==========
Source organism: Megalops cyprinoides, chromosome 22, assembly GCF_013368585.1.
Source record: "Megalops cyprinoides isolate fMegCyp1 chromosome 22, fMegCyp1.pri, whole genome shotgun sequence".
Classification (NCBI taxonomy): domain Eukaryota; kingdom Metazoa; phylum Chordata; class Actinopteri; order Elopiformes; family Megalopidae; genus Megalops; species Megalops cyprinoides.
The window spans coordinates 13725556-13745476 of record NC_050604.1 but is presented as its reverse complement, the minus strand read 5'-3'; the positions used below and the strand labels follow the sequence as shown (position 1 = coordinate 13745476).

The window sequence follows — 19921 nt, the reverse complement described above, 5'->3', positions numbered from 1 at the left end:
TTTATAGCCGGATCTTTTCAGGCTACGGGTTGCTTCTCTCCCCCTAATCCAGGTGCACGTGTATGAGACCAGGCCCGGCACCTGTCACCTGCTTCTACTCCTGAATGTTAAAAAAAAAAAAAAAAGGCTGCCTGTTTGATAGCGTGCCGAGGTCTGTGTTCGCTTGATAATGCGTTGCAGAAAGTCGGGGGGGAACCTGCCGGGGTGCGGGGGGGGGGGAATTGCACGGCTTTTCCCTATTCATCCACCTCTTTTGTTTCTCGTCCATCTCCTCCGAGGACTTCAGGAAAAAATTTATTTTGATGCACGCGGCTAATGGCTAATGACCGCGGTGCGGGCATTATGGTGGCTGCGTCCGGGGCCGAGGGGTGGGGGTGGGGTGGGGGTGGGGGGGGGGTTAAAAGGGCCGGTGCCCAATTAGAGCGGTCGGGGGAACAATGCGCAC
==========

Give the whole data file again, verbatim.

Source organism: Megalops cyprinoides, chromosome 22, assembly GCF_013368585.1.
Source record: "Megalops cyprinoides isolate fMegCyp1 chromosome 22, fMegCyp1.pri, whole genome shotgun sequence".
Classification (NCBI taxonomy): domain Eukaryota; kingdom Metazoa; phylum Chordata; class Actinopteri; order Elopiformes; family Megalopidae; genus Megalops; species Megalops cyprinoides.
The window spans coordinates 13725556-13745476 of record NC_050604.1 but is presented as its reverse complement, the minus strand read 5'-3'; the positions used below and the strand labels follow the sequence as shown (position 1 = coordinate 13745476).

The window sequence follows — 19921 nt, the reverse complement described above, 5'->3', positions numbered from 1 at the left end:
TTTATAGCCGGATCTTTTCAGGCTACGGGTTGCTTCTCTCCCCCTAATCCAGGTGCACGTGTATGAGACCAGGCCCGGCACCTGTCACCTGCTTCTACTCCTGAATGTTAAAAAAAAAAAAAAAAGGCTGCCTGTTTGATAGCGTGCCGAGGTCTGTGTTCGCTTGATAATGCGTTGCAGAAAGTCGGGGGGGAACCTGCCGGGGTGCGGGGGGGGGGGAATTGCACGGCTTTTCCCTATTCATCCACCTCTTTTGTTTCTCGTCCATCTCCTCCGAGGACTTCAGGAAAAAATTTATTTTGATGCACGCGGCTAATGGCTAATGACCGCGGTGCGGGCATTATGGTGGCTGCGTCCGGGGCCGAGGGGTGGGGGTGGGGTGGGGGTGGGGGGGGGGTTAAAAGGGCCGGTGCCCAATTAGAGCGGTCGGGGGAACAATGCGCAC